The 9 Habits of Highly Successful Color Corrections

 

Some of the most intimidating procedures we will ever perform are those that require color corrections and color removal. The reasons are many, starting with the liability involved with correcting work that was performed by another practitioner. We must remember that once we attempt to correct a problem, we become part of that problem. Although our intentions are good, we must know that we are entering dangerous waters.

There are other factors with corrective procedures we must be aware of. Emotions run high with these procedures. We must always keep in check and guard that our Hero Archetype (ego) or our Martyr Archetype, (I’ll save them, regardless of possible consequences) are clearly not in the way. We may feel badly that this client has a procedure that was done poorly, and this is a normal response, however, we must keep these emotions in check and weigh out the facts and the possible consequences. Keep your head on straight. We cannot save the world. So, with this in mind, let’s get down to how we can protect ourselves when we wish to perform color corrections.

1. Under-promise! Be sure your client understands that this is a process and we never know how things will lift out of the skin or how many color corrections they may need. Don’t commit to making things completely disappear. Also, if I feel I can possibly make something look worse, I say no! An example would be a color removal on a Fitzpatrick 5 or 6.

 

2. Evaluate your client! Observe your client’s anger. Is it more that they are just upset and angry that their procedure was done poorly or are they speaking in a vindictive tone that sounds disturbing? The latter may be a problem and all I can say is go with your gut whether to take this client on or not.

3. Choose only well-motivated clients. Is your client motivated to return for follow-up appointments and understands that this is a process? If not, do not begin to work on them! Do not be bullied either! I don’t care how far they drove or flew to get to me. I cannot speed up the process any faster than their skin will allow. If this is the case, I simply won’t start working on them.

4. Prepare your client for how the color correction or removal will appear and for how long. Will it be very red, swollen, a strange color when they leave you, etc.? Prepare them well. Generally, redness lasts about 2-weeks.

5. Who did it? You can decide whether it is important that you know who the initial practitioner was. Personally, I do not!!! What’s the point? If they intend to sue the practitioner, again, it is up to you if you wish to give them a head’s up and explain you are attempting to make things better.

6. Be sure you know the base color of each pigment you will be using for your color corrections. You can place your pigments on white paper, then run them under water to see what color remains. If you place a brown pigment on white paper, run it under water and it leaves a pinkish stain on the paper, this pigment has a red or purple base which would be warm. You may be looking to take warmth out of a brow that is already pinkish. In this case, if you selected this pigment, you would be adding more pink, thus attain a purple hue. In the event you are not clear, then ask the pigment manufacturer for the undertone. If the manufacturer is not willing to share this information, it is wise to find a new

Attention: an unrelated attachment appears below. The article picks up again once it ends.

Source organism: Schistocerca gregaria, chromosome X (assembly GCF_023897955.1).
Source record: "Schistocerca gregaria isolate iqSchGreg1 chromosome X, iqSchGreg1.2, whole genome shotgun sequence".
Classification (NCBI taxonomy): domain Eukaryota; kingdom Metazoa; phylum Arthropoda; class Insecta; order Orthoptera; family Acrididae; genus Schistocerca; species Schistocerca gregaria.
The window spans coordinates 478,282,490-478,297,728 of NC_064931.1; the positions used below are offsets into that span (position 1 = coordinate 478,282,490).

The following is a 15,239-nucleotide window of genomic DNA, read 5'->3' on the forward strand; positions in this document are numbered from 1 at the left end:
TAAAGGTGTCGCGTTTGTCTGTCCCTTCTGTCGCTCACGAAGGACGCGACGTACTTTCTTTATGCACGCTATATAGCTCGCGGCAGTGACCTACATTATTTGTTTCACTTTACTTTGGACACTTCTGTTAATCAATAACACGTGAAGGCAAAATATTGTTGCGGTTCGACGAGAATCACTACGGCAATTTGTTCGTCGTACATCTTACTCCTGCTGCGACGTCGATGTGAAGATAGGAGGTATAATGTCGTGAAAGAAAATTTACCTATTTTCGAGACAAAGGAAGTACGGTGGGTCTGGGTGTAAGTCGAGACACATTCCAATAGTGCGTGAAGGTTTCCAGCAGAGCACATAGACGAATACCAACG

one.

7. Document and photograph each step that you are about to perform on this client. People tend to forget how they first came into you and the progress you made. Some corrections will take more than one application of the corrective color or colors. Document the machine, needles, movement of the needles (circular or fanning motion, pointillism, etc.), pigments, topical anesthetics and most
importantly, post procedure care. A change in needles can create an entirely different result than your desired outcome. If you started with an 7-round and didn’t document it and proceeded with a 3-round needle on the subsequent visit, you will most likely achieve a more intense and cooler (grayer) color. A 3-round needle, being finer, will travel deeper into the skin, depositing color differently, with less warmth and more cool intensity.

8. Education, Education and Education, is what I recommend before performing these procedures. I have heard horror stories of practitioners attempting corrections using white or primary color pigments. Color corrections and  permanent camouflage require an exclusive and specialized education, since intra-dermal color theory, regarding these procedures, has its own set of rules.